FabOhio Inc. originated serving the highly regulated Nuclear Industry in 1963. When invited to get involved with the Pharmaceutical Industry in 1993, we were well placed to support another heavily regulated industry. Consequently we were able to advance the application of flexible containment in the traditionally glass and steel environment.
At that time, there was autonomy to make changes not directly affecting product. Over time, the Regulatory Agencies changed their auditing approach by introducing Change Control which has stunted evolutionary developments since the turn of the century. We were fortunate to have a time period when we could collaborate with our pharmaceutical partners in testing multiple applications and generating statistically robust ‘rooms within rooms’ using flexible isolation barriers.
The flexible isolator approach was originally considered by the Occupational Health professionals to eliminate worker exposure. Testing rapidly showed this was achieved effectively but the major realization was effective materials containment impacted many areas of Regulatory oversight.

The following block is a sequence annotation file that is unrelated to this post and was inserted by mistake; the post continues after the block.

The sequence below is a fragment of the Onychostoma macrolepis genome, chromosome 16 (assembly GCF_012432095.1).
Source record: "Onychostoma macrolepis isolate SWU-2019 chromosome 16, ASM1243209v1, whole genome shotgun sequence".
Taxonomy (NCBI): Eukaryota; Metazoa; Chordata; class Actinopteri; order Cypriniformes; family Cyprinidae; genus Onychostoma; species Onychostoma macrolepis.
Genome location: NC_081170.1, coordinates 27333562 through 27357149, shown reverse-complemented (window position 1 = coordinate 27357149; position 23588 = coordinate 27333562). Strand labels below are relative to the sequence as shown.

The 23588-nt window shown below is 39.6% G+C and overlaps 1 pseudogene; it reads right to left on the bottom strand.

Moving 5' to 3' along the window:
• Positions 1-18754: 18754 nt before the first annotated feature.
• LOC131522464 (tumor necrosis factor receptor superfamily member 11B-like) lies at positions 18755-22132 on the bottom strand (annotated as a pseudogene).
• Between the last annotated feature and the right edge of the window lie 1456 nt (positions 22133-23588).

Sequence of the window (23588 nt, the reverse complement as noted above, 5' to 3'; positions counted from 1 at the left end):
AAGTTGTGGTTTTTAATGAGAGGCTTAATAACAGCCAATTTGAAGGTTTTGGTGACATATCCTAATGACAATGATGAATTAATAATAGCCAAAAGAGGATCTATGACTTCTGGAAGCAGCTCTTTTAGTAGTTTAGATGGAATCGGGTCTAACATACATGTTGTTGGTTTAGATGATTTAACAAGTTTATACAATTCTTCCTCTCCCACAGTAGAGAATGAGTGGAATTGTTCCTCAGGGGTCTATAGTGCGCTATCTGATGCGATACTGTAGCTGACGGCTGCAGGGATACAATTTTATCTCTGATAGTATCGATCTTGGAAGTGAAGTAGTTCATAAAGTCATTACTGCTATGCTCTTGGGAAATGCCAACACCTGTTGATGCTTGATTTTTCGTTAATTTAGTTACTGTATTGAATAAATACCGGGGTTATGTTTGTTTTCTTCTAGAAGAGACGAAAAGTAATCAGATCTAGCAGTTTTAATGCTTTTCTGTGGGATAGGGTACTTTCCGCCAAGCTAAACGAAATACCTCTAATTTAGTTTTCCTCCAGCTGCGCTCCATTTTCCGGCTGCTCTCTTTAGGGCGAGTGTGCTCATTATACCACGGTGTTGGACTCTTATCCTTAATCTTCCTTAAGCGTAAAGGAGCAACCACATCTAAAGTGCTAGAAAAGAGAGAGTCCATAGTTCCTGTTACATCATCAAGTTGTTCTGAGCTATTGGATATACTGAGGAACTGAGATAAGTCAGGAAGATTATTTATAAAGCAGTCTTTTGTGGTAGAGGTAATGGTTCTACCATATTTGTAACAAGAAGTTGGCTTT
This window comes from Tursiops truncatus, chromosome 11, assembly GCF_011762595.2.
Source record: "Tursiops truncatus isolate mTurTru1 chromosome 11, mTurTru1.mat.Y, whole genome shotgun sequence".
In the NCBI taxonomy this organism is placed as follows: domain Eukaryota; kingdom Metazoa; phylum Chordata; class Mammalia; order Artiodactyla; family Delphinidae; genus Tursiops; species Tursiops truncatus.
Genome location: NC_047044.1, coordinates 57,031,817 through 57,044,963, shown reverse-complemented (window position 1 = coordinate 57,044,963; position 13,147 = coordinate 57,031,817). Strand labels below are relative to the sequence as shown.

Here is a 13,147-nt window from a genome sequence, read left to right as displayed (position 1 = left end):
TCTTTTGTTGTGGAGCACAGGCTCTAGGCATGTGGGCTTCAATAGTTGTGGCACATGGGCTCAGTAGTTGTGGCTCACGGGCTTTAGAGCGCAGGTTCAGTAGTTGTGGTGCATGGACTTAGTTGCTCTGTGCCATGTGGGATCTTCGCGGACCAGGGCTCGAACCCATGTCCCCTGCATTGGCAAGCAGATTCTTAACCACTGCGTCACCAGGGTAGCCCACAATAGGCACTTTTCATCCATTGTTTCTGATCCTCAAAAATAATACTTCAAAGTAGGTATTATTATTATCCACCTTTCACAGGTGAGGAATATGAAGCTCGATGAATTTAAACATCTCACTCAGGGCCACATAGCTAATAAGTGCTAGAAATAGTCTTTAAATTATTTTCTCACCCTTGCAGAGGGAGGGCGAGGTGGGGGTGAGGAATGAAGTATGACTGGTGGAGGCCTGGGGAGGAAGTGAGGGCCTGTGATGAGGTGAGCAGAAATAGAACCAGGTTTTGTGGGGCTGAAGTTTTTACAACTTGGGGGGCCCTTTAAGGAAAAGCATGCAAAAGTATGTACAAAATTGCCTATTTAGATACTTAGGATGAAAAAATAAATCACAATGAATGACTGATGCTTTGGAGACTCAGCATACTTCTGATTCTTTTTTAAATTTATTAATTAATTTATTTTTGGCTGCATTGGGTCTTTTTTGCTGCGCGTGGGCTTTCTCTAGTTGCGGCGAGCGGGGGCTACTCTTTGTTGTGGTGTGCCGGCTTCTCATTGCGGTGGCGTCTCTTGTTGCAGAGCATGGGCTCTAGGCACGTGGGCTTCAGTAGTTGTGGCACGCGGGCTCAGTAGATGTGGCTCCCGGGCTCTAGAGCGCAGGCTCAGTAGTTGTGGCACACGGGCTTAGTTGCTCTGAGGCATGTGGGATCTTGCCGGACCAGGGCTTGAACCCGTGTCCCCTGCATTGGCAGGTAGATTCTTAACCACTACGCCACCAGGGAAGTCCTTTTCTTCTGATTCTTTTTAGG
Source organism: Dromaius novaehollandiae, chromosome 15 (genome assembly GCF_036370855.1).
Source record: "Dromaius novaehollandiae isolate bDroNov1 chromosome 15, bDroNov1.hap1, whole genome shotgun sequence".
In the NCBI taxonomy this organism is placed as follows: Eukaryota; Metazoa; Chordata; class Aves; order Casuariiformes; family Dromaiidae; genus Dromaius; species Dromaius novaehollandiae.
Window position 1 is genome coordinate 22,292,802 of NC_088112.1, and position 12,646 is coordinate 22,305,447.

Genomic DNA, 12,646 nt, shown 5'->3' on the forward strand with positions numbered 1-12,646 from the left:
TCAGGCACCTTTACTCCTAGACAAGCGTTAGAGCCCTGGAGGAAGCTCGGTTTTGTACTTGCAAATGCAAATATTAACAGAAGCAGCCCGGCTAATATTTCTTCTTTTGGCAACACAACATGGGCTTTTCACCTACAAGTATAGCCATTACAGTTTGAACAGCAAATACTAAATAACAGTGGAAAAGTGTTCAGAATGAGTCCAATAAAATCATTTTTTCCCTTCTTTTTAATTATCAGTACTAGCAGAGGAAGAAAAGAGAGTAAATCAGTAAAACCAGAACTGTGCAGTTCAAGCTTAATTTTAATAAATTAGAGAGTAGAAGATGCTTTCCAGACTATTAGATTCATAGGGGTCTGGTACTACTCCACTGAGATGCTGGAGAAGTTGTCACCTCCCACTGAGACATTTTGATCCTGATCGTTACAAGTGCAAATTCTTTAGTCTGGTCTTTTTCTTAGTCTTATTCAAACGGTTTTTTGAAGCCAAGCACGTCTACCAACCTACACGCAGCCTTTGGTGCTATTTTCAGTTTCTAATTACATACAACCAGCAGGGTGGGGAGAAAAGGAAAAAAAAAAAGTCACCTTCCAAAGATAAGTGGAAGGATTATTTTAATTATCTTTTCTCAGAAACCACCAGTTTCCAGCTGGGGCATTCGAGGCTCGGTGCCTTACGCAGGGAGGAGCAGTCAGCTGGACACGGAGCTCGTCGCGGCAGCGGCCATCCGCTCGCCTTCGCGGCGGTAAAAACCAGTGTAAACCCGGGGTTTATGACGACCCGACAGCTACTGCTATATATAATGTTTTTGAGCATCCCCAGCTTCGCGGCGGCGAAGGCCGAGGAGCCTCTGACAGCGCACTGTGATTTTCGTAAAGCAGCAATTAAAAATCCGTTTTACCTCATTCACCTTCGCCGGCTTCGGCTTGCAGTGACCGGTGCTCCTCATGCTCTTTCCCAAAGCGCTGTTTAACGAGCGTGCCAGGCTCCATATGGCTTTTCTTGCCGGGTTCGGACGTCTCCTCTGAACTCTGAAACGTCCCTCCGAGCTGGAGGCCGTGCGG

By isolating processes, all surrounding areas remain contaminant free. Furthermore, isolating systems prevents entry of external contaminants. This solves many pre-existing and laborious practices that raised Regulatory audit concerns impacting product integrity.
A high volume of statistical environmental control data in the form of monitoring flexible Isolators during simulated (agency dictated Operational Qualification), and both initial (Performance Qualification) and normal operations (Prolonged Performance Qualification) prove that flexible isolators help to keep a facility free from processing contaminants (down to as low as <0.04 ng/cu.m or <0.04 parts per trillion) meeting the most stringent regulatory criteria to date.
This result benefits many regulations in the US:
- FDA & EMA – product purity
- OSHA – no worker exposures
- EPA – resolves hazmat issues and large reductions in both solid and liquid waste manifests
- CPS – product integrity
In summary, a clean facility is both regulatorily and environmentally healthy and can be cost effectively achieved using flexible isolation barriers.
Written by Brian Ward, PhD, CSci, CChem, FRSC